Celebrate Memorial Day by Reducing the Number of Deaths in Wars
We are in the middle of another Memorial Day weekend and it has led this writer to ponder this holiday. The view of Memorial Day has evolved with this writer over the years. As a child growing up in Michigan, families looked forward to picnics and just being outdoors on Memorial Day weekend. With winter weather only a few weeks behind on that weekend, it was a real celebration of simply being outside. But even then, as children, it seemed odd our nation remembered the loss of so many with a picnic. In fact, it was only after many years of celebrating the holiday that it sunk in there was a disconnect between these picnics and a national tragedy.
The situation has gotten even worse as department store sales seem to take precedence over stories of heroism. Furthermore, as it further deteriorates, it seems that we do not just honor those who sacrificed, but the wars themselves. It may be hard to separate the two, but it is important for us to do just that. All of the wars the US fought were costly — both in dollars and lives. For many, we have little to show for them.
The United States is a nation of reactors. In the 1960s, when brave soldiers came back after the Vietnam War, they were often accused of being “baby killers” and were treated as criminals. It was unconscionable. It is even more horrific when one considers the fact that over 30 percent of these soldiers — over 17,000 — were conscripted to serve. They did not volunteer. They were victims of involuntary servitude. For many in this group, the objective was simply to survive. Treating them as criminals was simply bizarre. Meanwhile, those who volunteered, did not all sign up for any particular war.
By the 1980s, military service became widely respected again. The pendulum had swung in the exact opposite direction. Politicians began to create linkage between the worthiness of the soldier and the wars they fought. Since these were good people, who often sacrificed so much, it was only “logical” that it was for “worthy causes.” Over time, being critical of conflicts was seen as being hostile towards those who fought in them, as patriotism took precedence over human lives and liberty itself. This is, of course, exactly what the politicians wanted. Forget about wrapping these wars in the American flag, politicians wrap them up in something even more sacred — the sacrifice of those who fought these wars. This was a brilliant (and cynical) strategy, which has cost so many lives. We should be extremely vigilant in making sure these wars are, in fact, worth US dollars and (more importantly) lives.
The best way to honor the fallen, is to make sure we significantly reduce the number that falls in the future. The way to pursue that is simple. Going forward, the US should limit all offensive military actions with countries (or entities, such as ISIS) to those Congress has declared war against. The War Powers Act, which was designed to protect the country from immediate danger and the Constitution from a President who would go too far without Congress, has been ignored. It has become so weak, Trump disregarded it entirely in his unconstitutional war against Syria. It is amazing the President would inform the ally of the country he was striking, but not mention it to a single member of Congress. Meanwhile, he did so without consequence. It seems one can now simply dismiss the War Powers Act as an antique from the past.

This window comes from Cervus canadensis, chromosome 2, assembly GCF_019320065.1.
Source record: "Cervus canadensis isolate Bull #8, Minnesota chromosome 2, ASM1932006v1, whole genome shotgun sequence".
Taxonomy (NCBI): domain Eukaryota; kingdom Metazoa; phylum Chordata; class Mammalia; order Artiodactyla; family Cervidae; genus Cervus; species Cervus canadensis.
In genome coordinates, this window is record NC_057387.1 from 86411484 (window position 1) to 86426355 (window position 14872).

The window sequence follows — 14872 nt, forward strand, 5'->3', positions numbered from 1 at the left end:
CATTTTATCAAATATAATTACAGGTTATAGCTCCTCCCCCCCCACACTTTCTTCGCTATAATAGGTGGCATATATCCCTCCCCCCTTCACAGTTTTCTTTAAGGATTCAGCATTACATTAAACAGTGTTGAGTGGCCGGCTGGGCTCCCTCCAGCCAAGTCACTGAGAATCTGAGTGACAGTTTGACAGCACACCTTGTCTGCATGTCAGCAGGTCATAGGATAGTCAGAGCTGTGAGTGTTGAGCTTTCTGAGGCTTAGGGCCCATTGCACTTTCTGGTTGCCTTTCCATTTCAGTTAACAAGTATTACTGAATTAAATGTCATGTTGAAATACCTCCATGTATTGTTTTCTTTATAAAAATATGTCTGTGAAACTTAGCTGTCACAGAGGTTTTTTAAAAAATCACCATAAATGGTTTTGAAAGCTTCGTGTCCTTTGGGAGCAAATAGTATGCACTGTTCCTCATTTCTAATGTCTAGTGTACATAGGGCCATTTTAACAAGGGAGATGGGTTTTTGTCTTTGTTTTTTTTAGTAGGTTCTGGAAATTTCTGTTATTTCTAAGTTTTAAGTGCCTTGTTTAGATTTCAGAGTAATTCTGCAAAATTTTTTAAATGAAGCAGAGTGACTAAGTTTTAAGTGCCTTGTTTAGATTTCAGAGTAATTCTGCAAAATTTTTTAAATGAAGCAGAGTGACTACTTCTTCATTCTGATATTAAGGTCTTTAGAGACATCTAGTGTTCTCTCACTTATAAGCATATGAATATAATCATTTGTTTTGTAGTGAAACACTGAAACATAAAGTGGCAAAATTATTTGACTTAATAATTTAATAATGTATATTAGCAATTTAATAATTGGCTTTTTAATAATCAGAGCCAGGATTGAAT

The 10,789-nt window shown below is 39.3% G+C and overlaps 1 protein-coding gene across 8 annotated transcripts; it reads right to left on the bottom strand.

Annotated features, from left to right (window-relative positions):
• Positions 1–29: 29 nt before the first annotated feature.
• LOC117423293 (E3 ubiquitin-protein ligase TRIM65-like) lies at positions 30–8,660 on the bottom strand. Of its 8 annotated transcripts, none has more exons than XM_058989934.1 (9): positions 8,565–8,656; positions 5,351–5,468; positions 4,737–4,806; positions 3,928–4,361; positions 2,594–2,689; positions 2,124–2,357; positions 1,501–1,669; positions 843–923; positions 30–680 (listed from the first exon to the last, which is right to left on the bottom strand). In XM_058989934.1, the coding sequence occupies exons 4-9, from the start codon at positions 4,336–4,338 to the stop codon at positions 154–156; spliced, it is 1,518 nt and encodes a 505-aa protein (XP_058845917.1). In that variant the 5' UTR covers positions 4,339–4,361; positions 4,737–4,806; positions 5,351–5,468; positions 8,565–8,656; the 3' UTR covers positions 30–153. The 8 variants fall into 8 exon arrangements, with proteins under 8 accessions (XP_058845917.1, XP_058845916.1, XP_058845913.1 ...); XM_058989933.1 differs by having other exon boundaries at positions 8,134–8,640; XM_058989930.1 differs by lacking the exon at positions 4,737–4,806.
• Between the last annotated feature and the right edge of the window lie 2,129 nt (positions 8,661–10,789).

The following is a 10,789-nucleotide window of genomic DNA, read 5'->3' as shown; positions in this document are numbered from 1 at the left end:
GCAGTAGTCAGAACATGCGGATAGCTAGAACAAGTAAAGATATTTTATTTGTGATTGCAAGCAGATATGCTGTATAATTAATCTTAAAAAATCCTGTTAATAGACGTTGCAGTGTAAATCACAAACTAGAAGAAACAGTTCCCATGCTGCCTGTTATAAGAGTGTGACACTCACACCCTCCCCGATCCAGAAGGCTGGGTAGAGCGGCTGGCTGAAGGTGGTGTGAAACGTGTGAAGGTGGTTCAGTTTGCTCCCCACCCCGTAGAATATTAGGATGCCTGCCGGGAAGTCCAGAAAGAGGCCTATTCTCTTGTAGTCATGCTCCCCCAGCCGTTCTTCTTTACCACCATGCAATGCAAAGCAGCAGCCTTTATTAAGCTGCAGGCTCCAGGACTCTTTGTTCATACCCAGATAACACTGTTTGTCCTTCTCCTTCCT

It is time for the US to develop a system or mechanism to protect the Constitution, US lives, and those that would be deployed to fight our wars. A President should have the leverage to profoundly defend US interests in an attack, but never be allowed to be involved in global conflicts on an ongoing basis, like in Syria, without declaring war.
It is clear, the United States should only be in offensive mode, when both houses of Congress has voted for such. That is, in fact, how wars are won. When members of Congress are forced to vote in favor of war, they get to deal with the consequences and their constituents. They should have to explain to voters how the lost of their sons and daughters was justified. As things stand today, members of Congress get to hide behind a President who either acted unilaterally or as part of an international coalition. Either way, US lives are continuously put on the line without clear objectives or a resolve to win. The only way you get the type of “buy in” from the American people that leads to victory, is to have members of Congress vote for every war we are in. Approaching wars in this manner could prevent future soldiers from being harmed or killed. It is difficult to think of a better way to celebrate future Memorial Days.
This article is a modified version of an article that originally appeared in US Daily Review and written by this author.